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April 5th, 2011

Simple Checkout of phpMyAdmin with git

When setting up webservers for clients, I’ll usually configure and secure an installation of phpMyAdmin to allow them easy access to the MySQL database server.

I would also want to make sure it was easy to update that installation to the latest stable version. In the past this was easily done by initially checking out the STABLE tag from their Subversion repository using the following style command:

svn co https://phpmyadmin.svn.sourceforge.net/svnroot/phpmyadmin/tags/STABLE/phpMyAdmin

and then when I wanted to update, it was a simple matter of running:

svn update

Well, the phpMyAdmin folks switched over to using git as their SCM system and unfortunately, they didn’t post any instructions on how a web server administrator who was never going to be changing/committing code back into the system would perform the same action using git. It took me about an hour of searching, reading, digesting how git works, cursing, but I finally came up with the following set of git commands necessary to checkout the STABLE branch of phpMyAdmin:

git clone --depth=1 git://github.com/phpmyadmin/phpmyadmin.git
cd phpmyadmin
git remote update
git fetch
git checkout --track -b PMASTABLEĀ  origin/STABLE

…what that means is: clone the main repository from the specified path, drop into the newly created repository directory and thirdly create a new branch in the local repository called PMASTABLE that will track the remote repository’s branch called “origin/STABLE”.

The “depth=1″ parameter tells git not to copy a huge set of changes, but only the most recent set.

So, from here on, I should be able to merely run: “git pull” on that repository and it should update it to the latest STABLE.

Hopefully, others will find this useful.

UPDATE – Mar 13, 2014
I updated the above commands to show the correct GitHub URL and two more commands to make sure the local repo sees the STABLE branch before trying to create a local branch.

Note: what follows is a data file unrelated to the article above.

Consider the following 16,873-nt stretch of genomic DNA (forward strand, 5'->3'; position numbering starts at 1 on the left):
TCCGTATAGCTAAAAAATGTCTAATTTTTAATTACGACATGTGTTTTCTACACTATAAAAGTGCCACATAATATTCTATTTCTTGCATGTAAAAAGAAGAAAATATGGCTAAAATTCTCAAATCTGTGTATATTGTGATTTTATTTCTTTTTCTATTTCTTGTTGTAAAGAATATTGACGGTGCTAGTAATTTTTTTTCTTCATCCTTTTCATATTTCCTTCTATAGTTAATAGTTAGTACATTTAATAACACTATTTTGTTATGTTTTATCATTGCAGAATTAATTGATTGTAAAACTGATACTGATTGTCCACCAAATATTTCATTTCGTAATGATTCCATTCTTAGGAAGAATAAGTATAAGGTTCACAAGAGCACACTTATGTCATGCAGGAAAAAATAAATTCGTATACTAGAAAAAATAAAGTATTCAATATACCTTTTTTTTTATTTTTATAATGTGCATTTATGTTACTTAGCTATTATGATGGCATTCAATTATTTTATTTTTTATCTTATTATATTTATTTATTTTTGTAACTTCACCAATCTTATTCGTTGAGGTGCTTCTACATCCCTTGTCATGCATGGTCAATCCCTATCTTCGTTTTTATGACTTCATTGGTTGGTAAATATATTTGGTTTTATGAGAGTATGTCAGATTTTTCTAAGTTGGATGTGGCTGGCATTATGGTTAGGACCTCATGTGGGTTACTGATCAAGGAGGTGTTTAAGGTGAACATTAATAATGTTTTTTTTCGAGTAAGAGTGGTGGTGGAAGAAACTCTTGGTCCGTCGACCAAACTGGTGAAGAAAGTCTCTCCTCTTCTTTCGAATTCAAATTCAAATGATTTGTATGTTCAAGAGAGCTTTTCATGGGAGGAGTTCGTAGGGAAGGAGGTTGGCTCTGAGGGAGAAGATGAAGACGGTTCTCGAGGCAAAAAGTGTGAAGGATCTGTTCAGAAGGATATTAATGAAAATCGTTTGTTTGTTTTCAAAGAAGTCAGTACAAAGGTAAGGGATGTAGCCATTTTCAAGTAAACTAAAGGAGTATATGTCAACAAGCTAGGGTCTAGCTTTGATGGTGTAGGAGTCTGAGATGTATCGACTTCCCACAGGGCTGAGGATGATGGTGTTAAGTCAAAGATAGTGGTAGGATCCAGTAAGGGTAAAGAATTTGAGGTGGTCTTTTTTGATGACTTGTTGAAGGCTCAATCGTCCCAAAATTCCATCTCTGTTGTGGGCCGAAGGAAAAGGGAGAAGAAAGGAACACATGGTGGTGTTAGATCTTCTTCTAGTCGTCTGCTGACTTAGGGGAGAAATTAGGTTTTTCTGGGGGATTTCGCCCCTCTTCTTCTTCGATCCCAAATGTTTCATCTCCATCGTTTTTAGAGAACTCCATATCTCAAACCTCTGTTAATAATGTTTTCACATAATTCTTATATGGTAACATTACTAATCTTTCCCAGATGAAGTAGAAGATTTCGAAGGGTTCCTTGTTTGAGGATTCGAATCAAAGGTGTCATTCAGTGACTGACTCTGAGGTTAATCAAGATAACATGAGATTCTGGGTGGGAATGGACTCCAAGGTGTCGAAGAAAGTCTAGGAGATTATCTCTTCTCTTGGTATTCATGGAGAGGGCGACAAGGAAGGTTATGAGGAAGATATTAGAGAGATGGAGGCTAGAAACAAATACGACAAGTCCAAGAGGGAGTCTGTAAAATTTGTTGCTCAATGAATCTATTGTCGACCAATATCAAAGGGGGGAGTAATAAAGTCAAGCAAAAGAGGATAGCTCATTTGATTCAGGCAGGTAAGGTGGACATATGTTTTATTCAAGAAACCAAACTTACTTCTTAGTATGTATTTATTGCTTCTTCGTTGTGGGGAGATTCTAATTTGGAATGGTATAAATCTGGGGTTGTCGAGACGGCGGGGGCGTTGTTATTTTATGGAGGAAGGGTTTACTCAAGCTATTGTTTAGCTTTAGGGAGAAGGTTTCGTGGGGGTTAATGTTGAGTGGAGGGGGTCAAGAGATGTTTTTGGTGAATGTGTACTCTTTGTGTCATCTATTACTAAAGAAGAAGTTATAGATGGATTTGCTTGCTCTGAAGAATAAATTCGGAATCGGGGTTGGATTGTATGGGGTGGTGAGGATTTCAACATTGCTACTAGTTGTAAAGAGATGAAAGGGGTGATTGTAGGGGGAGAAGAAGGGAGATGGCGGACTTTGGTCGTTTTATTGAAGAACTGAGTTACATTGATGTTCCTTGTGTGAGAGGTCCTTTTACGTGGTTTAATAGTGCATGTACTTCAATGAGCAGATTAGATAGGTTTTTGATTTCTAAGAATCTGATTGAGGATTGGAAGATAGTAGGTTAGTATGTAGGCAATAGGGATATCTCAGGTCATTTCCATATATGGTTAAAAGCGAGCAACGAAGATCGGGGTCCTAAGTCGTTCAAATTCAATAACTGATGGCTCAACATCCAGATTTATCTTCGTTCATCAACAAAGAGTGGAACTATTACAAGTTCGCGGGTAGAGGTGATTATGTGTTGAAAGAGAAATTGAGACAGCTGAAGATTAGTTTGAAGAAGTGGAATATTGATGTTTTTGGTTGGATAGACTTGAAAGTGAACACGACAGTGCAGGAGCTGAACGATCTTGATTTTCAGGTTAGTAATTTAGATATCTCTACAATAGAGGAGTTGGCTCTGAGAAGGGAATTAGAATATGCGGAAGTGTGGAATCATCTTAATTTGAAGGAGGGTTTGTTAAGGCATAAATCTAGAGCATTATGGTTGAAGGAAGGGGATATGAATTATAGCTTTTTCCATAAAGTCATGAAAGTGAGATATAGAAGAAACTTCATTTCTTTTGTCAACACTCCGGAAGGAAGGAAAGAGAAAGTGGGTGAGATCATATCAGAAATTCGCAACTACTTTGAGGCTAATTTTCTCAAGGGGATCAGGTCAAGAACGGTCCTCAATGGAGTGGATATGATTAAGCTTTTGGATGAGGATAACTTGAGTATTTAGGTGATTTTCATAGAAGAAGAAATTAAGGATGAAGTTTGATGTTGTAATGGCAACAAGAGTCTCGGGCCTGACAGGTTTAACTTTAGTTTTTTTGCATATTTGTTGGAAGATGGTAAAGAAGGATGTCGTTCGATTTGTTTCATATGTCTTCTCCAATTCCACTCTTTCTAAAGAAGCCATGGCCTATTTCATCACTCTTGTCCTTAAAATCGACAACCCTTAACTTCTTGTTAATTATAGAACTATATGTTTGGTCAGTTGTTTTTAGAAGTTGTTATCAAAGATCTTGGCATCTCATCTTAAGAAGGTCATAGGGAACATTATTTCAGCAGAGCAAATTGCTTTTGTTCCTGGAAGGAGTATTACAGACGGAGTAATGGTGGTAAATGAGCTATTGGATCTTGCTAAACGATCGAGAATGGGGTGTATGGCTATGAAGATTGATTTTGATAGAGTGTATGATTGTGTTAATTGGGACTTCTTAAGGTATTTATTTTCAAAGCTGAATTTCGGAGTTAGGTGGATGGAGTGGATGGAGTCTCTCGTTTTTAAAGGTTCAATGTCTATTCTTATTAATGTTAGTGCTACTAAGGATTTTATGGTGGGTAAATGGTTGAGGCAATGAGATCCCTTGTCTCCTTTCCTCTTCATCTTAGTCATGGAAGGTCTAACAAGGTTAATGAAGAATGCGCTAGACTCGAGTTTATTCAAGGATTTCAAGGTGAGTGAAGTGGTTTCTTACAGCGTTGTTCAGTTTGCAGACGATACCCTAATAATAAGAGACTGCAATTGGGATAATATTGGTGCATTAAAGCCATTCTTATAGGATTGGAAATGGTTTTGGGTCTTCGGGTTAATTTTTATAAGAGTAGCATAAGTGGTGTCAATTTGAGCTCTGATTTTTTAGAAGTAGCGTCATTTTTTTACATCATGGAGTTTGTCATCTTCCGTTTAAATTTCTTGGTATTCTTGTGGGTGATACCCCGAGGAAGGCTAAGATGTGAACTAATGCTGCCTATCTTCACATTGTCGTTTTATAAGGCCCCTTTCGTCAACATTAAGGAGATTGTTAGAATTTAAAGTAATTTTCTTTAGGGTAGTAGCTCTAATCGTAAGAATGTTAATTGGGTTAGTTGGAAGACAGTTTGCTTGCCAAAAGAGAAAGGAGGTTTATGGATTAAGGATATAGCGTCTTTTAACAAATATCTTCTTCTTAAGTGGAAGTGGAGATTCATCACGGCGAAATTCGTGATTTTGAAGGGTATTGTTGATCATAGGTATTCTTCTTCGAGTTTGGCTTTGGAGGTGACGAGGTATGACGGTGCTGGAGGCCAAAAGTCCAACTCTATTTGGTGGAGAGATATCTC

Posted by Brian Blood as Database, MySQL, php, Servers, Web App Development, Web Software at 9:24 PM UTC

5 Comments »

March 29th, 2007

WordPress Post mangling – quick change to keep 2 past revs of a post

I had been working really hard on my post on our super duper mail server and at some point I started having some really weird interactions with the tinymce editor. I was switching back and forth between the raw HTML editor and all of a sudden I only had the middle 60% of my post. Stupidly I hit Save and lost a good chunk of my valuable words of wisdom. I was able to recover most of the text from the original email, but I was a bit perturbed there wasn’t a revert feature.

So, I added one:

ALTER TABLE `posts` ADD `post_content_bkp1` LONGTEXT AFTER `post_content` ,
ADD `post_content_bkp2` LONGTEXT AFTER `post_content_bkp1` ;

or actually two revisions.

I then altered the sql for updating posts like so:

post_content_bkp2 = post_content_bkp1,
post_content_bkp1 =
post_content,

so, there may not be any interface for this, but at least if I or the software mangles a post while I’m editing, I should be able to go to the db and recover something.

Posted by Brian Blood as Database, General, Web Software at 12:39 AM UTC

1 Comment »

September 21st, 2006

Picking a WordPress Theme

It seems it took me 2 to 3 times as long to pick and customize a theme for this new blog than it did to install.

I guess that’s a testament to the WP folks.

And a big thank you for the maintainer of themes.wordpress.org for allowing me to search the available items by whether it was a fixed vs fluid-width theme.

Posted by Brian Blood as Web Software at 12:43 AM UTC

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